FIG. 2 illustrates a memory access power-on-reset circuit 200 according to an embodiment of the invention. Memory access power-on-reset circuit includes a comparator circuit 205 connected with a voltage divider 210 and with the bandgap reference voltage 215. In an embodiment, the comparator circuit 205 is adapted to determine when the bandgap reference voltage 215 is between two voltages specified by voltage divider 210. The voltage divider 210 is connected with the Vcc or supply voltage of the programmable device and the ground voltage.

Using resistors or other types of electronic components, the voltage divider 210 provides two voltage outputs 212 and 214 proportional to the Vcc voltage supplied to the programmable device. In an embodiment, the voltage outputs 212 and 214 are 45% and 85%, respectively, of the Vcc voltage provided to the voltage divider 210. In alternate embodiments, different voltage levels can be provided by voltage divider outputs 212 and 214. In general, the voltage divider output 214 should be the trip point voltage of the power-on-reset circuit 200.

As discussed above, the bandgap reference voltage 215 closely follows the external voltage supplied to the programmable device until a threshold value is reached, at which time the bandgap reference voltage 215 stays constant. In an embodiment, a switching circuit 217 disconnects the bandgap reference voltage 215 from the comparator circuit 205 until the threshold value is reached. In alternate embodiments, switching circuit 217 can be omitted.

The comparator circuit 205 compares the bandgap reference voltage 215 with the voltages provided by voltage outputs 212 and 214. When the bandgap reference voltage 215 reaches a level between the voltage outputs 212 and 214, the comparator circuit 205 outputs a signal to the masking logic circuit 220. The masking logic circuit 220 is controlled by a signal 222 from the primary power-on-reset circuit. Signal 222 indicates that the internal voltages in the programmable device have reached nominal operating levels. The masking logic circuit 220 blocks the signal from the comparator circuit 205 until the signal 222 from the primary power-on-reset circuit indicates that the internal voltages in the programmable device have reached nominal operating levels.

When signal 222 indicates that the internal voltages in the programmable device have reached nominal operating levels, the signal from the output of comparator circuit 205 passes through the masking logic 220 and triggers the self-clocking delay unit 225. Upon being triggered, the self-clocking delay unit 225 waits a predetermined period of time and then outputs a memory access enable signal, which indicates that it is safe for the programmable device to read configuration data from non-volatile memory. An embodiment of the self-clocking delay unit 225 is discussed in detail below.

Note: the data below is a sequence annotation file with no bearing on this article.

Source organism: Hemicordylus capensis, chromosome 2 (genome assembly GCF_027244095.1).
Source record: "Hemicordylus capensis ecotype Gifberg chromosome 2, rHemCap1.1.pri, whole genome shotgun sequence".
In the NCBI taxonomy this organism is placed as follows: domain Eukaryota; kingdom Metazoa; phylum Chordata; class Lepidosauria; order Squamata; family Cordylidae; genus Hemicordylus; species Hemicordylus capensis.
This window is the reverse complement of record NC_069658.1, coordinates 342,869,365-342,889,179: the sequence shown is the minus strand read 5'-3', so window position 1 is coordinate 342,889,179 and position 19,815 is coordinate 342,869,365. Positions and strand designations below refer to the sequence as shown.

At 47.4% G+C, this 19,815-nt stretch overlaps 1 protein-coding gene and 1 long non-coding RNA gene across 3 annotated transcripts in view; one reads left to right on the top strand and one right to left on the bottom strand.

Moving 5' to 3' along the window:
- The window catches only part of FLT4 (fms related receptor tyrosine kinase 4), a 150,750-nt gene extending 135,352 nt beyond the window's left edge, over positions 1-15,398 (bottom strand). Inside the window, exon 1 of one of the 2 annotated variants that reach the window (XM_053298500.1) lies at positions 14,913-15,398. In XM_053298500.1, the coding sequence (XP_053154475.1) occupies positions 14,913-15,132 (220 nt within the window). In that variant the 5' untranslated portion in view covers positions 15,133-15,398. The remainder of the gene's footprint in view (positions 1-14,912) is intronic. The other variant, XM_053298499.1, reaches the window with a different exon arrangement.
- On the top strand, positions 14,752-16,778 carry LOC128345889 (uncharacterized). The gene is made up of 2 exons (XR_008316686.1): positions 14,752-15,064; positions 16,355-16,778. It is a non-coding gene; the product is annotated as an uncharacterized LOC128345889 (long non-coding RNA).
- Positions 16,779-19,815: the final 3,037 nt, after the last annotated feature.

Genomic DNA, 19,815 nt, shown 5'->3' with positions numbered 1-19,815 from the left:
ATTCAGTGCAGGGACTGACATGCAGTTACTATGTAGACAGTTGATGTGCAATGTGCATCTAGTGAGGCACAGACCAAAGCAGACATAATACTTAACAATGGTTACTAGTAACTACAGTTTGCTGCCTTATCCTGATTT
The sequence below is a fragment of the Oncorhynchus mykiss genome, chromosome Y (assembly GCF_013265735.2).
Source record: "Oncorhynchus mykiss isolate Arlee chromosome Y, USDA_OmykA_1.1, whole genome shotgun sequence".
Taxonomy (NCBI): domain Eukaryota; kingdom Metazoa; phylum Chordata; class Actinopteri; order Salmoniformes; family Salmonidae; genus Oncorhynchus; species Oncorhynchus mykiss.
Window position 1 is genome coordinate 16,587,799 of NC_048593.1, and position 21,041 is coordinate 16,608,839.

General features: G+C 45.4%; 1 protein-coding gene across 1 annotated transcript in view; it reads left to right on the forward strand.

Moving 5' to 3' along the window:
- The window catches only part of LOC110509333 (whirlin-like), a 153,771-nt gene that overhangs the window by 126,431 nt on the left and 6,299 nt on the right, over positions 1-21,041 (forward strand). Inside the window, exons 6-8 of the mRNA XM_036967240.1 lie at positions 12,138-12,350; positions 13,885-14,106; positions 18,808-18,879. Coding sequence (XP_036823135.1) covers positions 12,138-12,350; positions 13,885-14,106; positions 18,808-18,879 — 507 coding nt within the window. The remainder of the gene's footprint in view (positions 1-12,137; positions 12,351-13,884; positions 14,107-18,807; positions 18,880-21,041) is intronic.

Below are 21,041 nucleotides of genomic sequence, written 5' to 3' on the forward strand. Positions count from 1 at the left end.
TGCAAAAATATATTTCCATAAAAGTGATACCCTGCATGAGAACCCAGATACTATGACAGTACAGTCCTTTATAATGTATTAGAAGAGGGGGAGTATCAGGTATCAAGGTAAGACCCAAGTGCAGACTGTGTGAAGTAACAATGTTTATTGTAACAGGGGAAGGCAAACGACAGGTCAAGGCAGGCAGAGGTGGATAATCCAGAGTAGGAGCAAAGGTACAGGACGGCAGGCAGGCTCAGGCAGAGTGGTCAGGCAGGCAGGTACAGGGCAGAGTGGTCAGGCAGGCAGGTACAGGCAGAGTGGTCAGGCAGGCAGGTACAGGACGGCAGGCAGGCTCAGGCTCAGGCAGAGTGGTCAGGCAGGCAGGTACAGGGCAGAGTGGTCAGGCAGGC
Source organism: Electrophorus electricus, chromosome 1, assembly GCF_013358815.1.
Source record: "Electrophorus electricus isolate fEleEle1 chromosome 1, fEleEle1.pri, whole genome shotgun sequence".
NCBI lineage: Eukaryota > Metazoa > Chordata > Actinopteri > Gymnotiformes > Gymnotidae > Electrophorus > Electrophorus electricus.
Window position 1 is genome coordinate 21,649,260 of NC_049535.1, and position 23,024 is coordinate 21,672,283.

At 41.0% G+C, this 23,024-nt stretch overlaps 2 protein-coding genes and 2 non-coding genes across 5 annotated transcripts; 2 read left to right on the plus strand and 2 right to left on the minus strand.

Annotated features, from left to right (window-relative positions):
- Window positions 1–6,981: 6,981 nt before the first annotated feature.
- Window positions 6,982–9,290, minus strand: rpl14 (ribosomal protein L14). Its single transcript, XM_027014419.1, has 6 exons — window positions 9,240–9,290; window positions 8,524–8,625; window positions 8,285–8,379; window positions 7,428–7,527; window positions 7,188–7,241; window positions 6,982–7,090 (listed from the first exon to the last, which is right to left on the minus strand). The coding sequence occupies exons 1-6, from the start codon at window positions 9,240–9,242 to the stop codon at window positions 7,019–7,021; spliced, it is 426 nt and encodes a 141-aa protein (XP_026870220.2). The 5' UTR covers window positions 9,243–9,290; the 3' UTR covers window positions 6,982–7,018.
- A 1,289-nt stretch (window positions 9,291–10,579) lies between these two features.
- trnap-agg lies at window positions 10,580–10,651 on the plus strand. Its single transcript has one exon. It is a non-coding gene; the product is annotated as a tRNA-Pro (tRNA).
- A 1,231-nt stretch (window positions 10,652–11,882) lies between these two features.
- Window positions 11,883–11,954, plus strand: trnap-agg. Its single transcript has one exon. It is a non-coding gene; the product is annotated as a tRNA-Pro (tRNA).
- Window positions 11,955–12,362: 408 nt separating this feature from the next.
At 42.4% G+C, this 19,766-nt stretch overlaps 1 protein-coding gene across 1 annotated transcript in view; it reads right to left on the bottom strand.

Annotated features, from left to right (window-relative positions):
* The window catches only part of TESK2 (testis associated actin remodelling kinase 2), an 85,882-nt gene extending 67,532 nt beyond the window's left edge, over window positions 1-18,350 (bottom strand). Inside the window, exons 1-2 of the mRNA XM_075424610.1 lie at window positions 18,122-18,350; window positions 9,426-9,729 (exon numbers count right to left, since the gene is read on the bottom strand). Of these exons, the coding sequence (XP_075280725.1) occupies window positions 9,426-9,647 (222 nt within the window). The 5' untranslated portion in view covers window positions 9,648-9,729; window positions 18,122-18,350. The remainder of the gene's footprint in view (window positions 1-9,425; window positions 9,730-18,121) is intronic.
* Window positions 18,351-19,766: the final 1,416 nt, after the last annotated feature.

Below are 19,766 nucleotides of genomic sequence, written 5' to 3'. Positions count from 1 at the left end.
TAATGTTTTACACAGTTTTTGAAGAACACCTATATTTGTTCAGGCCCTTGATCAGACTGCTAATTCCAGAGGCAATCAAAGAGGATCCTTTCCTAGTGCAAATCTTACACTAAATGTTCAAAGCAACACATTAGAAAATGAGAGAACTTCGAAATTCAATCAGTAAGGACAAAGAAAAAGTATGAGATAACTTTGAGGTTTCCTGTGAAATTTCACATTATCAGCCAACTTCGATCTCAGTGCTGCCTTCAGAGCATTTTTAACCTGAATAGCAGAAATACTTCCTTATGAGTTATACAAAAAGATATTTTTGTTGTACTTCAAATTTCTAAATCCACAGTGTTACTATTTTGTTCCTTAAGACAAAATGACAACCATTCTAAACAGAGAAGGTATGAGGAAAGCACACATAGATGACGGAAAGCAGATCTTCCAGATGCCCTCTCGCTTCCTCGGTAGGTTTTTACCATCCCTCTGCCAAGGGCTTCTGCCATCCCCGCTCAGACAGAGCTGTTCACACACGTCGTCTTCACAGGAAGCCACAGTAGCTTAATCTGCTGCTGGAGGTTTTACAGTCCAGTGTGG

In an embodiment, the memory access enable signal from the self-clocking delay unit 225 can be blocked by user mode select logic 230. User mode select logic 230 is controlled by user mode select signal 232. When the user mode select signal 232 specifies that the programmable device is not in “user mode,” the programmable device should load configuration data from non-volatile memory, such as a non-volatile memory integrated with the programmable device in the same chip or chip package, when the power-on-reset circuit 200 trips. When the user mode select signal 232 specifies that the programmable device is in “user mode,” the output of the self-clocking delay unit 225 is blocked and the primary power-on-reset circuit of the programmable device controls the operation of the programmable device.

FIG. 3 illustrates a self-clocking delay unit 300 according to an embodiment of the invention. Delay unit 300 includes a counter 305 and a clock signal generator 310. The counter 305 includes a number of registers, including least-significant bit (LSB) register 306 and most-significant bit register 307. In an embodiment, the counter 305 include a total of six registers, thereby making counter 305 a six-bit counter. In alternate embodiments, the number of registers, along with the components of the clock signal generator 310, can be varied to change the delay period of the delay unit.